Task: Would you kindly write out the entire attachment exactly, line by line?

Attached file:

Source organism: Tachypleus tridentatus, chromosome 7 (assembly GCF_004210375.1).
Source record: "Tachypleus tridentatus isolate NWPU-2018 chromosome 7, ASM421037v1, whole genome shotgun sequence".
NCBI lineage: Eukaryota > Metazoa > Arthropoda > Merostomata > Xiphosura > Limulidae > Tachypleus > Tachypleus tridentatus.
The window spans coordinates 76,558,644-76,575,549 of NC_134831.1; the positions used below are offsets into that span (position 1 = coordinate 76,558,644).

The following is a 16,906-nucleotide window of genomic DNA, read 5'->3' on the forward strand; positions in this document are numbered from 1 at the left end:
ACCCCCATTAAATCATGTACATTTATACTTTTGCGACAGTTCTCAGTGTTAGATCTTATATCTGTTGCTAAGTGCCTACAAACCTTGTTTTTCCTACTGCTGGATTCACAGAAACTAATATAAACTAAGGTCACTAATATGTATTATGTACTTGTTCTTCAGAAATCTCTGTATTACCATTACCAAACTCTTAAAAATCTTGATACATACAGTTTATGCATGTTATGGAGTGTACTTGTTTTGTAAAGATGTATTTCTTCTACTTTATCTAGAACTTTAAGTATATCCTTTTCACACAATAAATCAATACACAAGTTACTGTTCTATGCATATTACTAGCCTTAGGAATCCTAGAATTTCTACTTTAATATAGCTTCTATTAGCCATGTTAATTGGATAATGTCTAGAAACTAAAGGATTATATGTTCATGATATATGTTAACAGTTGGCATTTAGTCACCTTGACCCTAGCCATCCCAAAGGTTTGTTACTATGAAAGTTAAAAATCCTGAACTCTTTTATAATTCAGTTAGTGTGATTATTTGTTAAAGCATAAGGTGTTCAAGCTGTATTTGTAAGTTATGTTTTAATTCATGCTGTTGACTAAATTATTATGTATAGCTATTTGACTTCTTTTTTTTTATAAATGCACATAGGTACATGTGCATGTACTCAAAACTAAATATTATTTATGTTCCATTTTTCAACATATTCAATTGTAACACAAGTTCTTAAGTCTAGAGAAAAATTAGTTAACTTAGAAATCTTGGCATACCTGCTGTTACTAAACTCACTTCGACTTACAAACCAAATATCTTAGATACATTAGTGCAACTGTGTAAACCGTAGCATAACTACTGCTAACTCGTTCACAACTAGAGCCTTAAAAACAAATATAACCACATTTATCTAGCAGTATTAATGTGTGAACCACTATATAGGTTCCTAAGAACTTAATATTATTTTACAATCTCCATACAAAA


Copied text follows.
Source organism: Tachypleus tridentatus, chromosome 7 (assembly GCF_004210375.1).
Source record: "Tachypleus tridentatus isolate NWPU-2018 chromosome 7, ASM421037v1, whole genome shotgun sequence".
NCBI lineage: Eukaryota > Metazoa > Arthropoda > Merostomata > Xiphosura > Limulidae > Tachypleus > Tachypleus tridentatus.
The window spans coordinates 76,558,644-76,575,549 of NC_134831.1; the positions used below are offsets into that span (position 1 = coordinate 76,558,644).

The following is a 16,906-nucleotide window of genomic DNA, read 5'->3' on the forward strand; positions in this document are numbered from 1 at the left end:
ACCCCCATTAAATCATGTACATTTATACTTTTGCGACAGTTCTCAGTGTTAGATCTTATATCTGTTGCTAAGTGCCTACAAACCTTGTTTTTCCTACTGCTGGATTCACAGAAACTAATATAAACTAAGGTCACTAATATGTATTATGTACTTGTTCTTCAGAAATCTCTGTATTACCATTACCAAACTCTTAAAAATCTTGATACATACAGTTTATGCATGTTATGGAGTGTACTTGTTTTGTAAAGATGTATTTCTTCTACTTTATCTAGAACTTTAAGTATATCCTTTTCACACAATAAATCAATACACAAGTTACTGTTCTATGCATATTACTAGCCTTAGGAATCCTAGAATTTCTACTTTAATATAGCTTCTATTAGCCATGTTAATTGGATAATGTCTAGAAACTAAAGGATTATATGTTCATGATATATGTTAACAGTTGGCATTTAGTCACCTTGACCCTAGCCATCCCAAAGGTTTGTTACTATGAAAGTTAAAAATCCTGAACTCTTTTATAATTCAGTTAGTGTGATTATTTGTTAAAGCATAAGGTGTTCAAGCTGTATTTGTAAGTTATGTTTTAATTCATGCTGTTGACTAAATTATTATGTATAGCTATTTGACTTCTTTTTTTTTATAAATGCACATAGGTACATGTGCATGTACTCAAAACTAAATATTATTTATGTTCCATTTTTCAACATATTCAATTGTAACACAAGTTCTTAAGTCTAGAGAAAAATTAGTTAACTTAGAAATCTTGGCATACCTGCTGTTACTAAACTCACTTCGACTTACAAACCAAATATCTTAGATACATTAGTGCAACTGTGTAAACCGTAGCATAACTACTGCTAACTCGTTCACAACTAGAGCCTTAAAAACAAATATAACCACATTTATCTAGCAGTATTAATGTGTGAACCACTATATAGGTTCCTAAGAACTTAATATTATTTTACAATCTCCATACAAAA